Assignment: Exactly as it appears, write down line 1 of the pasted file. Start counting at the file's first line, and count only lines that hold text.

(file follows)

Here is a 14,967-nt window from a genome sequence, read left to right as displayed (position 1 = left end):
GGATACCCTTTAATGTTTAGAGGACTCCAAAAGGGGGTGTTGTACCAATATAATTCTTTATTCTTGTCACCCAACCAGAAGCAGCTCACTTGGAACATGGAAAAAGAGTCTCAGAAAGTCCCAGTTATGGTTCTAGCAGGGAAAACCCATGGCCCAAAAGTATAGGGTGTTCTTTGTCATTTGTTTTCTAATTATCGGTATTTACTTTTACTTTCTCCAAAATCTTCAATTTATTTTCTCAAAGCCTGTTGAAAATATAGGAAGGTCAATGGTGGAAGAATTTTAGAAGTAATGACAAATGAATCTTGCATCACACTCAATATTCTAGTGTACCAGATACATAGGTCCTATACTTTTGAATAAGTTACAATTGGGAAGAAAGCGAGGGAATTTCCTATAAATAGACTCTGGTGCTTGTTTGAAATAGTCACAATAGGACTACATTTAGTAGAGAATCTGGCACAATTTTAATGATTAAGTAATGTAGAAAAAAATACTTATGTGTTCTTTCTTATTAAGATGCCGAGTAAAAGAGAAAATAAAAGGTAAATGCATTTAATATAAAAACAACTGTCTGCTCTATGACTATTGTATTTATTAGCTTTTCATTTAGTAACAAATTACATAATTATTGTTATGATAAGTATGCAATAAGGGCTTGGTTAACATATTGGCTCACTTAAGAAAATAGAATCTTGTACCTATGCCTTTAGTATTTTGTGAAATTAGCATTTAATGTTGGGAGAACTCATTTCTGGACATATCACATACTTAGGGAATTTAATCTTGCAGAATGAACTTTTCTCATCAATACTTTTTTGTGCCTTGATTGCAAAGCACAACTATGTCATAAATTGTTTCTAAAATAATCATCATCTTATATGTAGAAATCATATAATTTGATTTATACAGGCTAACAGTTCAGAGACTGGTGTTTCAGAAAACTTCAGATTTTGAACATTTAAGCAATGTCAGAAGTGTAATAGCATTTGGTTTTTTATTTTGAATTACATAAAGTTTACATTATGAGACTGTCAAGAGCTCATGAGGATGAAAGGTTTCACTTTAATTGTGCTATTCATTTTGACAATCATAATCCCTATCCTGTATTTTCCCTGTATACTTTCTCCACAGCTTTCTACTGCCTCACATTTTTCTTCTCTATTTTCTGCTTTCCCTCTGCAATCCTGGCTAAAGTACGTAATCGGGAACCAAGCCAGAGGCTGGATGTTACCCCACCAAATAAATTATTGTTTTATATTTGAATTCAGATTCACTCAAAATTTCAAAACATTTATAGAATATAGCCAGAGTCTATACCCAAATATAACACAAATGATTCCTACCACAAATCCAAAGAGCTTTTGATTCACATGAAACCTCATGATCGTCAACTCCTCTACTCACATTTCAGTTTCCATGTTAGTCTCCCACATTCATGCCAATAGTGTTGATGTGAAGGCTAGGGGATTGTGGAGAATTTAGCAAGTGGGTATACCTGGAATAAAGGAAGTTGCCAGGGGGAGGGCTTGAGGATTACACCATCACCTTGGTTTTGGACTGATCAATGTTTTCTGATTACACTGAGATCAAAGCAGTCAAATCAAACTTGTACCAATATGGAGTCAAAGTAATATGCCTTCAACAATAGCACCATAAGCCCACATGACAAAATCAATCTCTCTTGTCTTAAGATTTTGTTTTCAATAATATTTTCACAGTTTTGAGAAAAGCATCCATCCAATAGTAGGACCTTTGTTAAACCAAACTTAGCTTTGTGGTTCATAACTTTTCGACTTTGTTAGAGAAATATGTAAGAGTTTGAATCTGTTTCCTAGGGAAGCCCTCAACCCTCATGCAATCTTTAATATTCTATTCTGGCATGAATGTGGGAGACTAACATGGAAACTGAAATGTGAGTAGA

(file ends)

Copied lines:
Here is a 14,967-nt window from a genome sequence, read left to right as displayed (position 1 = left end):